I found out about a local vet that used to have a grey that was his "office dog". I will be making an appointment with him and gettting the work-ups you all suggest. THANK YOU for your support and advice. I hope it's not Canine Cognitive Dysfunction, that breaks my heart but, from what some posted, there is hope even in that situation.

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Guest Energy11

I found out about a local vet that used to have a grey that was his "office dog". I will be making an appointment with him and gettting the work-ups you all suggest. THANK YOU for your support and advice. I hope it's not Canine Cognitive Dysfunction, that breaks my heart but, from what some posted, there is hope even in that situation.

 

If it IS Canine Cognintive Dysfunction, you CAN treat it! Dasher did VERY well on Anipryl

http://vetmedicine.about.com/cs/diseasesall/a/aniprylseniors.htm!

 

I'd get a FULL senior panel done, and urine. Then, go from there. If it IS CCD, it is treatable! No worries there!

 

Sending you love, hugs and many prayers! Dee and The Five

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Guest sheila

My male grey was 13 yrs. old in November. His vision and hearing are fine. Over the past few months he has developed some unusual behaviors.

1. peeing on the floor during the night - No problems during the day, he sleeps all day. I have now begun gating off most of the house and taking up water after 7pm. He has also pooped several times during the night also. VERY unlike him! Had a urinalysis done and it came back okay.

2. pacing when we go to bed at night. Reminds me of human seniors who get "sun-downers" at night. He paces and pants for no apparent reason until he finally settles on the couch to sleep.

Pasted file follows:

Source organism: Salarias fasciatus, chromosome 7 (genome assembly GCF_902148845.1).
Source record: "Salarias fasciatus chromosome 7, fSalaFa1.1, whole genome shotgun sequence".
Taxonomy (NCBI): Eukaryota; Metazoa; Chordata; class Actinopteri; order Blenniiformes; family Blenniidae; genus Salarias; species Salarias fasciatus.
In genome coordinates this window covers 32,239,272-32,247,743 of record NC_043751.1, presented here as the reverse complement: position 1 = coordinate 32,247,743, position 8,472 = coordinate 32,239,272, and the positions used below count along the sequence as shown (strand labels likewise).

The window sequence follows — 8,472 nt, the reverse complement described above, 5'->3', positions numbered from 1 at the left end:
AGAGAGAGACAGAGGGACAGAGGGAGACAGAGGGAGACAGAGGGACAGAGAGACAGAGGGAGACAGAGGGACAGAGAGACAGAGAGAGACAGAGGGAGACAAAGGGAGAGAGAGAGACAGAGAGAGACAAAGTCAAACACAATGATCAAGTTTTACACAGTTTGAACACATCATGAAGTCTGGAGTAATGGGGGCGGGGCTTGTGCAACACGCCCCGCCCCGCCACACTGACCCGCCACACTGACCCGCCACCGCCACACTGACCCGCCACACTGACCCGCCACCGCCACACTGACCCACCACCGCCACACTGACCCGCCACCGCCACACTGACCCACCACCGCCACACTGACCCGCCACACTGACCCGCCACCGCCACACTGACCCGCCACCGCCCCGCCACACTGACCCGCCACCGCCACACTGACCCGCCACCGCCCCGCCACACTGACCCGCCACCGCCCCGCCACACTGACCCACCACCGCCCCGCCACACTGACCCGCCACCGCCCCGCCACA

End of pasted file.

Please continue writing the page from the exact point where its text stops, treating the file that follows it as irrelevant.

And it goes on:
3. have to force him to get up to go outside to do his business

4. unexplained panting, sometimes while laying down

5. we have to coax and beg him to eat and stay with him until he's done or stops eating

6. trouble with stairs - most of the time during the day he comes up the stairs with no problem, at night, it takes him several tries (I'm talking 10-15) before he gets passed the first step. It's almost like he forgets how to. (This is the same whether it's a long set of stairs or just 3.)

I am NOT pleased with my vet. He doesn't offer any help or even seem to care.

I am hoping my friends on GreyTalk who know greys can offer some advice. This is the first time we've had a large dog this age and my heart is breaking!

THANK YOU for your advice! sorry this is so long.

 

Just based on my experience with a senior of this age.

 

1. You are awake during the day and able to offer him potty breaks in a way that you aren't on the overnight

2. If the couch is the space he is used to occupying at night there could be some pain involved in getting up there

3. If he has to do steps to get in and out of the house there could be some pain involved there as well

4. Again, some pain or stiffness sounds likely

5. A dog that is in pain is stressed and a stressed dog will reject food

6. It could be that in addition to pain his eyesight is deteriorating and he can't see the steps as well when it is dark

 

If it was me I would schedule a middle of the night potty break and invest in a sling or find a plan for otherwise helping him negotiate the steps. Be prepared at some point soon that you may have to actually pick up and carry the dog up and down the steps. You may have to start picking him up and putting him on the couch if that is where he wants to sleep.

Other than that all I can say is just keep him as comfortable as you can. This is what I did for my old man until the morning I woke up and found him lying in a pile of his own waste and I knew that this could not continue.

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In addition to all the other great suggestions about him being in pain and arthritis, I might also suggest that his eyesight be checked although, this is not as likely as the symptoms being caused from pain or arthritis. If a dog is having trouble seeing and it occurred very quickly rather than gradual, then he might not want to leave his "safe area" even to go out.

 

Is the dog limping at all or favoring a particular leg?